Ultra-high-molecular-weight polyethylene (UHMWPE, UHMW) is another commonly used fiber in ballistic helmets. Typically referred to as Dyneema or Spectra it's a lightweight high-strength strand type fiber. First invented by Albert Pennings in 1963, but it became commercially available by DSM in 1990.
Companies such as OPS-CORE, 3M, Team Wendy, and others all use some type of UHMWPE fibers in their helmets. The major advantage of UHMWPE is the weight savings over aramid for the same protection levels. This weight savings can be as much as 20-30%. There are always trade-offs though, and the process to construct a UHMWPE fiber helmet is much more intensive.
Following US Patent US13844109, we can show the detailed process of manufacturing a ballistic helmet with UHMWPE. Once again we start with a stack of sheets or fabric layers that will be heated in an oven for a set period of time. They are then placed in a hydroforming press opposed to a male/female compression/stamp molding press. The hydroforming press uses pressurized hydraulic oil in a flexible rubber diaphragm to shape the fabric layers around a punch. High pressure ensures no wrinkles, cuts or seams.
When the hydroforming cycle is complete, the helmet is removed from the press and any downstream production processes are completed. This will include trimming, painting, QC checks, drilling, and accessory attachment.
Again there is much more to this entire process, and various nuances in the actual process. This broad overview will give you a solid grasp on how ballistic helmets are actually made.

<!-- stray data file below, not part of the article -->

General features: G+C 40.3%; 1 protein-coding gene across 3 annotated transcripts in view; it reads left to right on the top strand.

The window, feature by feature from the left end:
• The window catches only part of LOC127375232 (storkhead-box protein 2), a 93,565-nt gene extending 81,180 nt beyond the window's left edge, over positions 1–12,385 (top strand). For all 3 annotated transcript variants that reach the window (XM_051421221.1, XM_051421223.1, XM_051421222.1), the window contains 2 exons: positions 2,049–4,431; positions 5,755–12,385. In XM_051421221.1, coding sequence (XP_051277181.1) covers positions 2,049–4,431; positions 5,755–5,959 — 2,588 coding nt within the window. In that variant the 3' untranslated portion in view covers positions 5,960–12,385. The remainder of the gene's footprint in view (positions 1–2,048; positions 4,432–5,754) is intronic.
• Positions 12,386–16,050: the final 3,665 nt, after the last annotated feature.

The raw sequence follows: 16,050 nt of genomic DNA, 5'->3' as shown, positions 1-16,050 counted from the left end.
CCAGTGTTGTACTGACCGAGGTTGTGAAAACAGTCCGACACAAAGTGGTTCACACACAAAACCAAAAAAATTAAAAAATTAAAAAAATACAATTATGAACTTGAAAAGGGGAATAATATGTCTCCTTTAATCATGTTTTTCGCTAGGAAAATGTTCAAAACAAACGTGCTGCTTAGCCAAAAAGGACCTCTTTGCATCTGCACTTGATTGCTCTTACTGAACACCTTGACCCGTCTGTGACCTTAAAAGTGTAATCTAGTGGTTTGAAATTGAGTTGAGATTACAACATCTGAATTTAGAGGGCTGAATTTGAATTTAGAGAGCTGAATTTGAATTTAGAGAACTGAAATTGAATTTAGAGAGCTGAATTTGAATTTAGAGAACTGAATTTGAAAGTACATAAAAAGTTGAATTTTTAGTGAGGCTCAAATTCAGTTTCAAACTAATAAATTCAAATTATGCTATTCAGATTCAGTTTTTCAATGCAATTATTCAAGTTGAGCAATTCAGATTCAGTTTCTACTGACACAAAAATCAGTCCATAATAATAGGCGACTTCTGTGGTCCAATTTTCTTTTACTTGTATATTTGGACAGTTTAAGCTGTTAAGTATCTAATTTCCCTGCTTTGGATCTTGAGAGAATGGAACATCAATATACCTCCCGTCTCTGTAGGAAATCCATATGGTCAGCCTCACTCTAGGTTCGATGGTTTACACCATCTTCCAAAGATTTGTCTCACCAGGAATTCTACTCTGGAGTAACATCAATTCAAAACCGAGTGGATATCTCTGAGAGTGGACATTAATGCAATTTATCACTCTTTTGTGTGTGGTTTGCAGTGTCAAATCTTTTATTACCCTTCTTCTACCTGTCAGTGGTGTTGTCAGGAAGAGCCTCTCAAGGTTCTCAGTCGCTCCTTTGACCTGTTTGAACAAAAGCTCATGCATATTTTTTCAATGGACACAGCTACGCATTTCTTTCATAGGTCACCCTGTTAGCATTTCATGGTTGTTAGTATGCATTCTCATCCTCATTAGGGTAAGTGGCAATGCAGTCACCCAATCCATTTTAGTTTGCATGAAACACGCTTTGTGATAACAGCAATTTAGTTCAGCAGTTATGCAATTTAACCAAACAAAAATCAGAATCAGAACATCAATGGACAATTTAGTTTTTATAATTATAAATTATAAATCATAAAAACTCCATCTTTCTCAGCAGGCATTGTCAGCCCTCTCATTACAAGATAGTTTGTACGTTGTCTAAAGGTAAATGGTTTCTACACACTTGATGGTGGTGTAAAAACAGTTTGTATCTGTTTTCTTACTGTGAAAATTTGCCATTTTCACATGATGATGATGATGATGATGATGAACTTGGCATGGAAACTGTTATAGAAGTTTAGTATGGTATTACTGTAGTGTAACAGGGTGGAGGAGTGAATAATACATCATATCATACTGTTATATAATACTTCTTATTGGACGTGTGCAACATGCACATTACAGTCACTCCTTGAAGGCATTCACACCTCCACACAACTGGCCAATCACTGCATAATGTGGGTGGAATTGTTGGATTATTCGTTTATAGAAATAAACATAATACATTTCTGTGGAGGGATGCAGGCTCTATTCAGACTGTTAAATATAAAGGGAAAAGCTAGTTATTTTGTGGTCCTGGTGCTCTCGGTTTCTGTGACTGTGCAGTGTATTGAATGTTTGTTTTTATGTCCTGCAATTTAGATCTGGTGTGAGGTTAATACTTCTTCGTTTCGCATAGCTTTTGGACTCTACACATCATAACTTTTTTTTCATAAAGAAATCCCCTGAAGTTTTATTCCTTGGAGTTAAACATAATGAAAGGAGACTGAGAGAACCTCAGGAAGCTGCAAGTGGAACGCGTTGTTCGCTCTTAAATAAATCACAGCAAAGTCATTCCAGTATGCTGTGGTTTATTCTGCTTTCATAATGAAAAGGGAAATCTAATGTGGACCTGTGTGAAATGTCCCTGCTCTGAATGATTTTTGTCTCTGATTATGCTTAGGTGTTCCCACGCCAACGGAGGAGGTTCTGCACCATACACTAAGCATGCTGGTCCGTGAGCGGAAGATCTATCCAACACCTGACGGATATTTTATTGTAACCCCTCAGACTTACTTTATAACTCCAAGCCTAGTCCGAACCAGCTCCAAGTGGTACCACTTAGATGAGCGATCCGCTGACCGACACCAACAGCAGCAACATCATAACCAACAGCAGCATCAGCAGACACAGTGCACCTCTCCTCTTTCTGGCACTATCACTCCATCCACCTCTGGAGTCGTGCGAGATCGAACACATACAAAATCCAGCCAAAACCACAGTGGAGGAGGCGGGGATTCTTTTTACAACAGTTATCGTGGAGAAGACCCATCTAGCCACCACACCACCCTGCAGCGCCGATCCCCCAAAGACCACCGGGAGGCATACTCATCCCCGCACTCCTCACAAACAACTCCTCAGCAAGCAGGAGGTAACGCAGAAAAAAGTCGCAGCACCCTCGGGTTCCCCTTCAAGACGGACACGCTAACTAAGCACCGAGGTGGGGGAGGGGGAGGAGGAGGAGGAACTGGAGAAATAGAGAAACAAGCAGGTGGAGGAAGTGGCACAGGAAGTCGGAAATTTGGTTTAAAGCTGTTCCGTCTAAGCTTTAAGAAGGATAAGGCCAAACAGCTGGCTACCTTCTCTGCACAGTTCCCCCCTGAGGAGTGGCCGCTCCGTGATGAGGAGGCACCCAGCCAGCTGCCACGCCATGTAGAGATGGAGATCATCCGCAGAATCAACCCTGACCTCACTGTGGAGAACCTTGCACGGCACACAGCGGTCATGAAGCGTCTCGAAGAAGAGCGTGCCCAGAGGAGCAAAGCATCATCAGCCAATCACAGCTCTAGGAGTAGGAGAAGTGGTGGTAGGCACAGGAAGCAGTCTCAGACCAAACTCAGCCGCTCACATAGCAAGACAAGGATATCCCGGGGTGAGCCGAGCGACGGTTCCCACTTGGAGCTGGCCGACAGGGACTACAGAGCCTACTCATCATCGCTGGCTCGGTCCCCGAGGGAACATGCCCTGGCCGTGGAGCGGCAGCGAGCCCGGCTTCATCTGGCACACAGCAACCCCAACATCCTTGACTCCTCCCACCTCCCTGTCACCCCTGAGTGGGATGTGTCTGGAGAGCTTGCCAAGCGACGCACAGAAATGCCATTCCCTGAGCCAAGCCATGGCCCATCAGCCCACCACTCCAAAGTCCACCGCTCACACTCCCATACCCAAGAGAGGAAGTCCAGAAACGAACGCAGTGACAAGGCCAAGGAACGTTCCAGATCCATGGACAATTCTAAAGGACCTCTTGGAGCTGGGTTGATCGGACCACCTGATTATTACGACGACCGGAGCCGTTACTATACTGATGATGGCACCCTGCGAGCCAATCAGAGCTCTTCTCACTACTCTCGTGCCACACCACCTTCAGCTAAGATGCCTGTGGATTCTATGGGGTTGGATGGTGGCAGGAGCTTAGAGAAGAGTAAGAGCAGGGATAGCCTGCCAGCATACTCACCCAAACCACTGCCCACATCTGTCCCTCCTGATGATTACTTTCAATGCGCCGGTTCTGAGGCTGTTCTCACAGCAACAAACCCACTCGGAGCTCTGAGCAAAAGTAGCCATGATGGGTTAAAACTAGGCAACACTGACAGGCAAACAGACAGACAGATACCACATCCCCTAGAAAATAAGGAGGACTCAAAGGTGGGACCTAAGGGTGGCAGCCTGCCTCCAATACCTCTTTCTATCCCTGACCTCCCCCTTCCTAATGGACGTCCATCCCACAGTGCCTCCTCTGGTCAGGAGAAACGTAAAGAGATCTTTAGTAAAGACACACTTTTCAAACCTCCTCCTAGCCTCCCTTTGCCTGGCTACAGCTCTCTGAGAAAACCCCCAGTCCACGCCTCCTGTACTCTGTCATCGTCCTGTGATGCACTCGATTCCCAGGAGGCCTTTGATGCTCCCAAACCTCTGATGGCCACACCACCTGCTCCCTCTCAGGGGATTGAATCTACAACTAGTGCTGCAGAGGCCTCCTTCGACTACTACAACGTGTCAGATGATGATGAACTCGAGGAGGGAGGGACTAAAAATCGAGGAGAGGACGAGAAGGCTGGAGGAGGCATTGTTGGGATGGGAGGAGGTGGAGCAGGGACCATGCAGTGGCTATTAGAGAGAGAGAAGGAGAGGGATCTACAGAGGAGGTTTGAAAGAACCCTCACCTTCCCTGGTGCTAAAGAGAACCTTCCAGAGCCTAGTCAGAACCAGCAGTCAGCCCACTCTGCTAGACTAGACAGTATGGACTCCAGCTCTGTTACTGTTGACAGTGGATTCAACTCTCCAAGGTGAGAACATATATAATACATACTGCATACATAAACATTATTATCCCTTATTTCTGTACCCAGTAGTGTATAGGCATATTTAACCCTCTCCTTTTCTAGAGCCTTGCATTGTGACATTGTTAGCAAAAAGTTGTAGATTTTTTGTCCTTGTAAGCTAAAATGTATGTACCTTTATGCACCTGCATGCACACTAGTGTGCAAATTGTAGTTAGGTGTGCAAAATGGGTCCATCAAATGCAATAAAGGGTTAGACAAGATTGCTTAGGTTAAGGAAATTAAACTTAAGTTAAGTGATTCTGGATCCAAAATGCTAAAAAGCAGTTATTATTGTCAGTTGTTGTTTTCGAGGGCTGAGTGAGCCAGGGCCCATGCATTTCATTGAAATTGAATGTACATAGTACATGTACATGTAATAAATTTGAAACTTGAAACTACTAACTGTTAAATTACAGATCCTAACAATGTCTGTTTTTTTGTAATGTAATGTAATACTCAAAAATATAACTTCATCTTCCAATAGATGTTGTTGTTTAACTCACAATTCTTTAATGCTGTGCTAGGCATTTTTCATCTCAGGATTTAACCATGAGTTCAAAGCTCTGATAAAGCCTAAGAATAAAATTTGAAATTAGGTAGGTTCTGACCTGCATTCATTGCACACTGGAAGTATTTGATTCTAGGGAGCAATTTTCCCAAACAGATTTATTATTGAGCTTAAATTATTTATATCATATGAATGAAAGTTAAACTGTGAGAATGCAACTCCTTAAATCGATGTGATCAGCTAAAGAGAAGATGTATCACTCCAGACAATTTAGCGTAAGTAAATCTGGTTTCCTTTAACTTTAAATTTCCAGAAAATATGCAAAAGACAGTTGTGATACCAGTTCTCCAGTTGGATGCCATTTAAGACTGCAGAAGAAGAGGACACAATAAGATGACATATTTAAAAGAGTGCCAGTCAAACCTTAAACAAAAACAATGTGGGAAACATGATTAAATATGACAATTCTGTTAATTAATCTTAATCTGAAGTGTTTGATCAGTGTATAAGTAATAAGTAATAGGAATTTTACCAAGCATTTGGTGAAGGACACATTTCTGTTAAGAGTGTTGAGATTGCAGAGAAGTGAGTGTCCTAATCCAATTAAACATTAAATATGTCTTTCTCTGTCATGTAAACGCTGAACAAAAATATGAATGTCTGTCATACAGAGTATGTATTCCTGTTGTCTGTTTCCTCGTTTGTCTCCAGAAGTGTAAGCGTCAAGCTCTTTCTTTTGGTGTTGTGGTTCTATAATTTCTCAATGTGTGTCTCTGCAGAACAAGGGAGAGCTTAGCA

So what's next in ballistic helmet manufacturing? Many believe that the fibers themselves will still be improving. Fibers can be spun together to create unique blends. Take for example the U.S Army investing close to a million dollars in genetically engineered spider silk. Believing that the energy absorption of the spider silk could be much higher than kevlar. While others believe the next advances may come from "next generation metals" that perform better ballistically and are lightweight. Either way, we have come a long way from wearing boar's tusks for our head protection!
Aramid, T. (n.d.). Safety first with new helmet press | Aramid Vision. Retrieved March 01, 2018, from http://www.aramidvision.com/issue-03/ballistic-helmets-testing-endumax-twaron-aramid-teijin/
Military and Law Enforcement | Industries. (n.d.). Retrieved March 01, 2018, from https://www.dsm.com/products/dyneema/en_GB/industries/military-law-enforcement.html
Tucker, P. (2017, August 02). US Army Boosts Spending on Genetically Engineered Spider Silk for Body Armor, Underwear. Retrieved March 01, 2018, from http://www.defenseone.com/technology/2017/08/us-army-boosts-spending-genetically-engineered-spider-silk-possible-use-body-armor-soldier-underwear/139923/
W. (n.d.). Kevlar® Fibers | DuPont USA. Retrieved March 01, 2018, from http://www.dupont.com/products-and-services/fabrics-fibers-nonwovens/fibers/brands/kevlar/products/dupont-kevlar-fiber.html
US9307803B1 - Ballistic helmets and method of manufacture thereof. (n.d.). Retrieved March 01, 2018, from https://patents.google.com/patent/US9307803B1/en